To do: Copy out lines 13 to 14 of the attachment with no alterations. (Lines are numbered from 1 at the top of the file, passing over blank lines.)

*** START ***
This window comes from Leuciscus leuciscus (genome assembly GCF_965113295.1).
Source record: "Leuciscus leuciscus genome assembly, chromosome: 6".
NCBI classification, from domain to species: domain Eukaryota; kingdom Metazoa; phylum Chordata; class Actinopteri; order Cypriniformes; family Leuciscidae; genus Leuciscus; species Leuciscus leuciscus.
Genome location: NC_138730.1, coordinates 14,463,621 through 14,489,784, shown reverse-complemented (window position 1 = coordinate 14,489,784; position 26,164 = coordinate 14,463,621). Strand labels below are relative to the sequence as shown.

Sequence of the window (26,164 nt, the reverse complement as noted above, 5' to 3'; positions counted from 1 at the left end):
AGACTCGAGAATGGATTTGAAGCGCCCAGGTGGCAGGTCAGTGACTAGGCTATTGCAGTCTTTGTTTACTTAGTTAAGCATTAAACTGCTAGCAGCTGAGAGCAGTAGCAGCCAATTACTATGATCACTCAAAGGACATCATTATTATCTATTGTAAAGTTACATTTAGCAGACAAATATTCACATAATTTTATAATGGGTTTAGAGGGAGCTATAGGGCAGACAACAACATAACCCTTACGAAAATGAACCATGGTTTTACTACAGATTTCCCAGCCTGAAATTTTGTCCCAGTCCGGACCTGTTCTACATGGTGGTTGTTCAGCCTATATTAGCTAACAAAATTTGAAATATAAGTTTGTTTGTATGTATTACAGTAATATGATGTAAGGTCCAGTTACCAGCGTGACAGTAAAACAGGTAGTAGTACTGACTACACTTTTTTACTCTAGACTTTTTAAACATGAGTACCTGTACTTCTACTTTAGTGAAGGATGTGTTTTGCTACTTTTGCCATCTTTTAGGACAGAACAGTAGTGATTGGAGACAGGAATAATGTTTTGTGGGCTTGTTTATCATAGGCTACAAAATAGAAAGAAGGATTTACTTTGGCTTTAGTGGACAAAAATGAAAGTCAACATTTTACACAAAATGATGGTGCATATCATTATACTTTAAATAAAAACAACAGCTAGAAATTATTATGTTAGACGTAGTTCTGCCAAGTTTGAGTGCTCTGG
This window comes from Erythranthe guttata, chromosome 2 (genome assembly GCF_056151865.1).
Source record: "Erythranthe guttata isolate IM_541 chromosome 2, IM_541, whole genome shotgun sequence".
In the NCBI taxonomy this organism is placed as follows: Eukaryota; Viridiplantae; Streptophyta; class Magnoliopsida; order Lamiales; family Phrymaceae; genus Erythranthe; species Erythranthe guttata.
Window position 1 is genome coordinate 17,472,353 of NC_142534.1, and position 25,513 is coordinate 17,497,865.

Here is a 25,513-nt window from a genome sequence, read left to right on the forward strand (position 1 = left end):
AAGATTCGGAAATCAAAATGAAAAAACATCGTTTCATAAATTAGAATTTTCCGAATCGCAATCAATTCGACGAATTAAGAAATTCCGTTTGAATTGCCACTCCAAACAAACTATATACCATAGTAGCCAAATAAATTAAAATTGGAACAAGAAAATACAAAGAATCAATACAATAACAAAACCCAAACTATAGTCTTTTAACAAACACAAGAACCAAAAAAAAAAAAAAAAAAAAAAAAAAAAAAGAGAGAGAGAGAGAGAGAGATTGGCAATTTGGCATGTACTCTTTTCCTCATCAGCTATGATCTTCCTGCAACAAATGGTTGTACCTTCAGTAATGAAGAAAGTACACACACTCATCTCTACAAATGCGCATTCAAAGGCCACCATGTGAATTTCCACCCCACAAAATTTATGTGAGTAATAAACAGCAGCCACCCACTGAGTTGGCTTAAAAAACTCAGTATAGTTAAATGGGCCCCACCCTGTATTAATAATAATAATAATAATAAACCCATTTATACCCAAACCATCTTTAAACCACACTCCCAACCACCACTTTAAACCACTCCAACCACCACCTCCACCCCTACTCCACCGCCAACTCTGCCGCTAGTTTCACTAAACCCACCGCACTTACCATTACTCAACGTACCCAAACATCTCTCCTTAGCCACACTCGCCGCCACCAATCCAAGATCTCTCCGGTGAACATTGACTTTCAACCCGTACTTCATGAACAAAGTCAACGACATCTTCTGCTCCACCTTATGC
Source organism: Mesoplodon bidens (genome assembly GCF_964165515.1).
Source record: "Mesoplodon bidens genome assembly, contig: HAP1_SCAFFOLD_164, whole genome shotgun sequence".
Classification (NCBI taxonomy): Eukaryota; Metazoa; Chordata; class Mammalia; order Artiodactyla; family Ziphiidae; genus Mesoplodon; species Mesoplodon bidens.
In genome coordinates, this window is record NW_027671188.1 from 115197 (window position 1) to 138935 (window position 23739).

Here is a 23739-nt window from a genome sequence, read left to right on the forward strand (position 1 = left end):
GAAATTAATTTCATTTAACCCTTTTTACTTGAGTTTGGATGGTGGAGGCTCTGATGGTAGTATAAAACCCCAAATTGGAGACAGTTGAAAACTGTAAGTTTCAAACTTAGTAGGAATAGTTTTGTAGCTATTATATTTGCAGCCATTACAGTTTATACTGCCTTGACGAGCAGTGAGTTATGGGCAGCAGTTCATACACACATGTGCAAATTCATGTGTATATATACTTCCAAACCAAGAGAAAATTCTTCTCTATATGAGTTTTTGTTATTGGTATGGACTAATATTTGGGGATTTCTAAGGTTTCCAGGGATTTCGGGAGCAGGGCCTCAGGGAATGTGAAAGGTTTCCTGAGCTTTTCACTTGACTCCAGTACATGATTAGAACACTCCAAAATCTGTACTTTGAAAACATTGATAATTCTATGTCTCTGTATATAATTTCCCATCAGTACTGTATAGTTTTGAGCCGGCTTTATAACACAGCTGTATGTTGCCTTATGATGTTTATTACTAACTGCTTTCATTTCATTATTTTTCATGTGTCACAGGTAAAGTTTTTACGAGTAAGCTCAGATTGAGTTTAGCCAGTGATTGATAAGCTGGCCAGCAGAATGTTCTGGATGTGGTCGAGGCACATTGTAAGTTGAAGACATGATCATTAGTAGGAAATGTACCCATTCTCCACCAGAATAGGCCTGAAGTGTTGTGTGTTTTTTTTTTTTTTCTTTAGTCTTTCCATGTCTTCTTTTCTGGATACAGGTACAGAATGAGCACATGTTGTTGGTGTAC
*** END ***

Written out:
Source organism: Mesoplodon bidens (genome assembly GCF_964165515.1).
Source record: "Mesoplodon bidens genome assembly, contig: HAP1_SCAFFOLD_164, whole genome shotgun sequence".